Date of Graduation


Document Type


Degree Type



Statler College of Engineering and Mineral Resources


Industrial and Managements Systems Engineering

Committee Chair

Xinjian He

Committee Co-Chair

Anna Allen

Committee Member

Steven Guffey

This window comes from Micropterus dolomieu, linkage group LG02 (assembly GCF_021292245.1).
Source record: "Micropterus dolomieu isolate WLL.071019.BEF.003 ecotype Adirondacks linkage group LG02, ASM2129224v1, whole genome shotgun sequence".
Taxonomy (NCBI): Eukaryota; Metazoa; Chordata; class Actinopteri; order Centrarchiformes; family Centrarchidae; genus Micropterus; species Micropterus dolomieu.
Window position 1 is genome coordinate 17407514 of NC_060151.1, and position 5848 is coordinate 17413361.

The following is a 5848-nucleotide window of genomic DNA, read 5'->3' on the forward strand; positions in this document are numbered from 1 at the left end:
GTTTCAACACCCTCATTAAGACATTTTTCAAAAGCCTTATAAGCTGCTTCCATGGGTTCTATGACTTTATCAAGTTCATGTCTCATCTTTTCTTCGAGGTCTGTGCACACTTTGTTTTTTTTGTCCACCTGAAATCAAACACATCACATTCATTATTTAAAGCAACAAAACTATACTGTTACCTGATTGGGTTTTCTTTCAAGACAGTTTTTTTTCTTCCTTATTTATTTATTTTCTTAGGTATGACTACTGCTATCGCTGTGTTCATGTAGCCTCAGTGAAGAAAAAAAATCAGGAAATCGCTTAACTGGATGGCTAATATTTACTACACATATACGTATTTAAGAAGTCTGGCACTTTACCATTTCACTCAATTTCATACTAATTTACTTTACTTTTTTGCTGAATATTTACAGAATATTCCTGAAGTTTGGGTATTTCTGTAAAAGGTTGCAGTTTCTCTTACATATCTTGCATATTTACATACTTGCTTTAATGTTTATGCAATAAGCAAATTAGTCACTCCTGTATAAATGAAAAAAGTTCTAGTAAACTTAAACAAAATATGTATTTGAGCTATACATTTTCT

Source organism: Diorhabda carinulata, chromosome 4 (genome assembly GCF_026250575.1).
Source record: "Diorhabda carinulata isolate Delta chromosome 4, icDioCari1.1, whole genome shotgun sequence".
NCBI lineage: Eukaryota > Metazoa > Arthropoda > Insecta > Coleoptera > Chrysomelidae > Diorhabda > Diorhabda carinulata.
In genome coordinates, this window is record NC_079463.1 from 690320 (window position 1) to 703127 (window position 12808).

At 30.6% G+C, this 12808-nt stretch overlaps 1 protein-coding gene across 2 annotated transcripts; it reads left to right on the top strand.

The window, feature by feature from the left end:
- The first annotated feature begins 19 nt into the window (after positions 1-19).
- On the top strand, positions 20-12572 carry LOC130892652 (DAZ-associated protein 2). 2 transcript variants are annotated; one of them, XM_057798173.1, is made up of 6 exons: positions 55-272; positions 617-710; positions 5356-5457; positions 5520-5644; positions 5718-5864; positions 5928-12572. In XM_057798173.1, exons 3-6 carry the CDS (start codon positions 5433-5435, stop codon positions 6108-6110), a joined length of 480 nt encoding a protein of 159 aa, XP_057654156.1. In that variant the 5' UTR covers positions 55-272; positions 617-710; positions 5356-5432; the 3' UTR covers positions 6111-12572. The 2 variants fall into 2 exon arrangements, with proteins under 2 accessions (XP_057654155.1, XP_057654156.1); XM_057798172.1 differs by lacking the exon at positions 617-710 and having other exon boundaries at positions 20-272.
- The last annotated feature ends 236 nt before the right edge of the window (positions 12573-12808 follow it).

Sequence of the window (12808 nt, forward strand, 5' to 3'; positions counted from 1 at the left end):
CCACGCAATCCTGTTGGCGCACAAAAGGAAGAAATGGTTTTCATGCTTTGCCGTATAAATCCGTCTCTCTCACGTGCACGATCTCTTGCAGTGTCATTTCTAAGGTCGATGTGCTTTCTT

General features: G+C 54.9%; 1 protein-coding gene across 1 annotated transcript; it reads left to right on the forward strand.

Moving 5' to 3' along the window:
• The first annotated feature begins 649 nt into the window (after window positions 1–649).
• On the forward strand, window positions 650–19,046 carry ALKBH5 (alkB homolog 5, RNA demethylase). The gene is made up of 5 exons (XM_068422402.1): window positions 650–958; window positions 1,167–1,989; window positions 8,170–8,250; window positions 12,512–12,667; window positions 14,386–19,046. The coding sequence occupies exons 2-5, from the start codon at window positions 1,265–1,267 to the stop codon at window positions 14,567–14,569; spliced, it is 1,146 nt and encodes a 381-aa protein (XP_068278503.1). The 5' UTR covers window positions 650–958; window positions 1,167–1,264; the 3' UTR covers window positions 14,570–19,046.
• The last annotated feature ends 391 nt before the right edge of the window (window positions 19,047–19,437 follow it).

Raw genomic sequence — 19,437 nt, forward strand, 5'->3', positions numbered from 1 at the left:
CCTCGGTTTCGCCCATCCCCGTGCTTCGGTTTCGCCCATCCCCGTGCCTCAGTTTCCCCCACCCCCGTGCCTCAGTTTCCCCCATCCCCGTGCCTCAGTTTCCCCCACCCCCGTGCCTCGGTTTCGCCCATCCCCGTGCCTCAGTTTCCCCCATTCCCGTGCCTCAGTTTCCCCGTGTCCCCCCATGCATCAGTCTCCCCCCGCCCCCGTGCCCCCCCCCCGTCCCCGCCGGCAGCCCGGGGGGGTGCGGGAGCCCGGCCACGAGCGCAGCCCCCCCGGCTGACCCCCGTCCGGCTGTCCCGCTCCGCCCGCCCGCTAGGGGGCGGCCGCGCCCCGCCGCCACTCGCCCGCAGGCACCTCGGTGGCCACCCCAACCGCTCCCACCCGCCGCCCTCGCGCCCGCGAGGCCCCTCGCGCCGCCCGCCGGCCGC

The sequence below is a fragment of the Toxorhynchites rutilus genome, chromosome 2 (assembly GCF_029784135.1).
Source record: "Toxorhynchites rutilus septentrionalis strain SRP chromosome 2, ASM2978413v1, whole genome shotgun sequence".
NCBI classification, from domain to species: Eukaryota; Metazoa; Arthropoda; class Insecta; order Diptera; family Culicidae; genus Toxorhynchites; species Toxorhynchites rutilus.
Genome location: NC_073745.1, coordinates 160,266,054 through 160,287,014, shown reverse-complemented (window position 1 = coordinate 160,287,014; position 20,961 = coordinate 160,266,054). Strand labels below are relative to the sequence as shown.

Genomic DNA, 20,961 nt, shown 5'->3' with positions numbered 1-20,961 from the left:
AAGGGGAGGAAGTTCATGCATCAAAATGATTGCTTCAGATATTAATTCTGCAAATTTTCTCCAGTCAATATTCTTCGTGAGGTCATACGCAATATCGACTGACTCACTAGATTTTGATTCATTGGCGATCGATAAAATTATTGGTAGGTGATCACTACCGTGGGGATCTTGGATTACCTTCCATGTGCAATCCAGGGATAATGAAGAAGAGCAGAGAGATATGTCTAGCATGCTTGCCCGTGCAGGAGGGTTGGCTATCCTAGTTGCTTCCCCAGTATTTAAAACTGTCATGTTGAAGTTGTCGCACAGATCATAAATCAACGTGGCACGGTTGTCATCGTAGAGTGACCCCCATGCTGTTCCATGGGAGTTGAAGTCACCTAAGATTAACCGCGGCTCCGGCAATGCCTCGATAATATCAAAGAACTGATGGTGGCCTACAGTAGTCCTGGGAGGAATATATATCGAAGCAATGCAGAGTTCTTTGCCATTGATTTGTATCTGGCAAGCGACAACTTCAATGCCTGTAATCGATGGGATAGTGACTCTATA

Powered air-purifying respirators (PAPRs) are protective devices commonly utilized by healthcare workers in environments with infectious airborne diseases. A review of the current PAPR literature indicated a shortage of studies that focus on user experience of PAPRs and the types of PAPRs that healthcare workers prefer. This study focused on three different PAPR models: the MAXAIR CAPR RTM 710, the 3M(TM) Versaflo (TM) TR-600-ECK and the 3M(TM) Air-Mate(TM). A typical hospital patient work environment was simulated at the West Virginia Simulation Training and Education for Patient Safety on West Virginia University's Health Sciences Campus. Eight subjects total were recruited and asked to perform various tasks in the simulated patient room while wearing the different respirators. Data was collected via a survey which compiled information on 16 different evaluation categories, vitals and preferences and acceptability of the different PAPRs under various risk and air flow conditions. Results yielded 5 statistically significant evaluation categories (p<0.05) which were "general comfort", "overall breathing discomfort", "clear line of vision", "mechanical interference with duties" and "the number of hours a subject was willing to wear the PAPR". In these 5 categories, the MAXAIR typically performed the best and the Versaflo typically performed the worst. The results indicate a large gap between the MAXAIR and the Versaflo. The MAXAIR was perceived as generally more comfortable, less cumbersome and more effective than the Versaflo. This may indicate an issue in design in the Versaflo, which could be further analyzed with additional studies.